Transgender Day of Remembrance at FCC
So I attended the Transgender Day of Remembrance (TDOR) Special Service at Free Community Church yesterday. To my knowledge, it is the only church in Singapore that observed TDOR and I went in the hope of gaining a better understanding of my trans brothers and sisters in Christ, and just to learn more about the experience of being trans in general.
The service started by us singing a couple of songs, and then Pastor Miak led us to observe a minute of silence for the 90 trans people that were killed worldwide. Seemed like the bulk of them were living in America and Brazil.
Then they collected an offering and showed a video on the life of an intersex person living in Hong Kong. At this point in time I was feeling rather confused because an intersex person is very much different from a trans person and there wasn't much of an explanation for that video. Nevertheless, it proved to be interesting and I just assumed they just wanted to raise awareness of those born intersex.
(On a separate note, I'm reading a very educational book on the topic titled, "Sex Difference in Christian Theology: Male, Female, and the Intersex in the Image of God" by Megan DeFranza and will be a doing a book review once I'm done with that. So watch this space!)
Then, they invited a panel of 6 people up on stage.
Well, although the panel didn't disappoint, I was a little underwhelmed, yet still gained much from it.
They had a panel of 5 people, 2 transmen, Christopher Khor and Mich Chow, 2 transwomen, Tricia Leong and Sherry Sherqueshaa and one gender neutral person, Alex. The facilitator was Pauline Ong and I must say she really did a good job.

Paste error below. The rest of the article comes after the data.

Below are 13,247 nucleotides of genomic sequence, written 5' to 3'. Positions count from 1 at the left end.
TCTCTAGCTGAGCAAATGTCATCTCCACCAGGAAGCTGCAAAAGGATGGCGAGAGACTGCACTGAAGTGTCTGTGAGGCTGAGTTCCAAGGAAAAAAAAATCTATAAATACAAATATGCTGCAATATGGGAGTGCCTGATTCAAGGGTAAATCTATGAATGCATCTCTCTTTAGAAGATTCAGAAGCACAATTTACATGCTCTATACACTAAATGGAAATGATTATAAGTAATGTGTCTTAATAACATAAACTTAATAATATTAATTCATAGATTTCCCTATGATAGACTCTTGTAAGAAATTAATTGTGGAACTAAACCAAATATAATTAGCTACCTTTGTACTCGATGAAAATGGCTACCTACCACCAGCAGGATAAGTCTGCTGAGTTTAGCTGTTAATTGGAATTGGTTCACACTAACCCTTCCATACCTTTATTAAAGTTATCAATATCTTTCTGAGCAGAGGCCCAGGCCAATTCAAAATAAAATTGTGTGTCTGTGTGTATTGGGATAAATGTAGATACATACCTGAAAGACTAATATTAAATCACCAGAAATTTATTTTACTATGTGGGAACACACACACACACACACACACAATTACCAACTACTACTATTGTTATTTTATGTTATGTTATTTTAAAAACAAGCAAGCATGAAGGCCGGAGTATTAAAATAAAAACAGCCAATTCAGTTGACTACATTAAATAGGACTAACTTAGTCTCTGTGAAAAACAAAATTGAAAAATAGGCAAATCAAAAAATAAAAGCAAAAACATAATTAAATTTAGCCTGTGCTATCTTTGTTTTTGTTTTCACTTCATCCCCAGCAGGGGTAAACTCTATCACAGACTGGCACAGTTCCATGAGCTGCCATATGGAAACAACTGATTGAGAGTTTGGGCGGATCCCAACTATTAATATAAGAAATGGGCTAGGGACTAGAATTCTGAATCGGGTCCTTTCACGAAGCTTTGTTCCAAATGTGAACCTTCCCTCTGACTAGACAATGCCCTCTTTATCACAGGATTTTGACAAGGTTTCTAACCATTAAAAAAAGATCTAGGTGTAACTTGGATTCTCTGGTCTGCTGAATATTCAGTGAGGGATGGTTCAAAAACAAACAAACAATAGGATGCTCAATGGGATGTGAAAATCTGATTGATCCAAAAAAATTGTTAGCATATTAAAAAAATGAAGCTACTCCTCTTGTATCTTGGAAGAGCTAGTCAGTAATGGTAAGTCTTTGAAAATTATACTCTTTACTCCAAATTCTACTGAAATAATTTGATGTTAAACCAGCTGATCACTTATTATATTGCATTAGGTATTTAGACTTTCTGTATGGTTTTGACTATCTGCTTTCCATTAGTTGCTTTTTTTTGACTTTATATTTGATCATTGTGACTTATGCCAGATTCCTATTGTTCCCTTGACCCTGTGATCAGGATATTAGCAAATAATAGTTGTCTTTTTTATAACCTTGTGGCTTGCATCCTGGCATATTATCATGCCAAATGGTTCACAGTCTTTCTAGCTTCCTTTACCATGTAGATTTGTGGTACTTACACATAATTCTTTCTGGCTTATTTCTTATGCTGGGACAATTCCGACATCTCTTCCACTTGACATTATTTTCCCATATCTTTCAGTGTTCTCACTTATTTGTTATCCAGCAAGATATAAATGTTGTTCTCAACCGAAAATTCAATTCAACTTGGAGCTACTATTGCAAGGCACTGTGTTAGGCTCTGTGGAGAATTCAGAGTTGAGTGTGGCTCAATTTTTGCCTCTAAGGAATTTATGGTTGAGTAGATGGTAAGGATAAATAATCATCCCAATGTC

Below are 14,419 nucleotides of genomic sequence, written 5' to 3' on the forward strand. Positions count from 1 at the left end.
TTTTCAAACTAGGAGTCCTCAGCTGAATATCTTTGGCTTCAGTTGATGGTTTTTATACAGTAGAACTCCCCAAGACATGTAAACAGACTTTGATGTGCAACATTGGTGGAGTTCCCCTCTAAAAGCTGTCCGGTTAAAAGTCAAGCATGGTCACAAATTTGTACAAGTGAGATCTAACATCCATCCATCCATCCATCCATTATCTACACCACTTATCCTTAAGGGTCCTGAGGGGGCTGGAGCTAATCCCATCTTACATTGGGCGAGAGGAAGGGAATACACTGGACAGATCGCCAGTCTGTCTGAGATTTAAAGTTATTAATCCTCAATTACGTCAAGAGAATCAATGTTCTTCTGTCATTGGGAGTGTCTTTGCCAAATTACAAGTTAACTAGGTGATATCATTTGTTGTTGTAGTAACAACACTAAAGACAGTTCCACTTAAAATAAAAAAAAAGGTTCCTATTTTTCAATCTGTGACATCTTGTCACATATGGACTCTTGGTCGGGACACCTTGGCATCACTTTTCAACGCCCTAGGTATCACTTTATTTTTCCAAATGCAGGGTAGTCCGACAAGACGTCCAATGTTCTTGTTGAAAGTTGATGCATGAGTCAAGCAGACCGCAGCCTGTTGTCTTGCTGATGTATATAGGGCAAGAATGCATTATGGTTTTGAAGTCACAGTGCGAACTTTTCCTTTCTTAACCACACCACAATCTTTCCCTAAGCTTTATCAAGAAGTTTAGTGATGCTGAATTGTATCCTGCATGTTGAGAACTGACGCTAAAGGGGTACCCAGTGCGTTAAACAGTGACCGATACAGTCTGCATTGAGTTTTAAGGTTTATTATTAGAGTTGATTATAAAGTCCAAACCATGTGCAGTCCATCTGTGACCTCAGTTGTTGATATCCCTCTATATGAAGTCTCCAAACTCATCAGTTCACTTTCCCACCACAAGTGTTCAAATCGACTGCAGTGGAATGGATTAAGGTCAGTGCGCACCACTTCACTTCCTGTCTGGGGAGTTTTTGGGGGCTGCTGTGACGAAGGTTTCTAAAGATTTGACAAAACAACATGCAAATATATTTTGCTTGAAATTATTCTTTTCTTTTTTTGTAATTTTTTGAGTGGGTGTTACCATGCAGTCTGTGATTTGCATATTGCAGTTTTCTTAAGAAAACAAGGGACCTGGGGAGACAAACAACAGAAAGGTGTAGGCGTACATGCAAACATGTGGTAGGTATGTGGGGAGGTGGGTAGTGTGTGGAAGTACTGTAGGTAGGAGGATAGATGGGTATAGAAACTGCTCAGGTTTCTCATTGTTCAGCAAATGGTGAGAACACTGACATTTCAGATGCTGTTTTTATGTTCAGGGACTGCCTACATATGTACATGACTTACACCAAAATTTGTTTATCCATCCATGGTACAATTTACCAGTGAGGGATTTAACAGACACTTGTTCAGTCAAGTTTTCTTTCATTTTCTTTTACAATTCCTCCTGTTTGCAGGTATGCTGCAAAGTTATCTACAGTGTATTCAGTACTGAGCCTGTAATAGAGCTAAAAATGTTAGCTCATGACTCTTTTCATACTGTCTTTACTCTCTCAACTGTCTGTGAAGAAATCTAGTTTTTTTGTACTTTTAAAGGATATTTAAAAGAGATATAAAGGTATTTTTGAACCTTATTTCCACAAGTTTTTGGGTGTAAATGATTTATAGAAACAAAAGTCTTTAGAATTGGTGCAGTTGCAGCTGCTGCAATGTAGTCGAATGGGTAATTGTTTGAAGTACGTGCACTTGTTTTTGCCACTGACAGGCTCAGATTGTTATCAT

So they started by sharing their stories about growing up trans (and gender neutral) in Singapore, the challenges they faced and a significant milestone in their lives. After that was done, Pauline asked a couple of questions and then they opened up the floor for a Q&A session.
Someone asked a good question of how, if they are unsure, to approach a person to ask for their preferred pronouns (he/him/his, she/her/hers etc.). Because if the person were cis-gender (not trans) wouldn't they be offended?
The answer, though not satisfactory, was this: Ask everyone you meet their preferred pronouns.
Another person asked about the use of public toilets and I was surprised to hear that some of them simply do not use public toilets at all. Wow. I never knew. It's a pretty tough life man. Thankfully, there are handicapped toilets which were made to good use.
I had a question, 3 in fact, but because I took so long to think of them, they ran out of time and I couldn't ask the questions.
What I wanted to ask was:
1. What abuse, if any, have you suffered from the Church or from Christians?
2. If so, how would you hope can be done about it?
3. If you are Christian, how do you reconcile your gender identity and your faith?
The third was actually the most burning question and I was surprised that it was not asked or addressed at all by any one of them, FCC being a church and all. But I suppose the focus was probably not on that and more on raising awareness of the struggles on trans people in general.
Well, it is good that a church actually organises a TDOR service and I hope more do, but it seems to me at the moment that in this country we are facing two extremes. One, radical inclusiveness, and the other, blatant disregard. Both have their pros and cons, but as I have said before in a previous post,
"In the silence of the church, people look to the world for guidance."
And on this note, I shall end.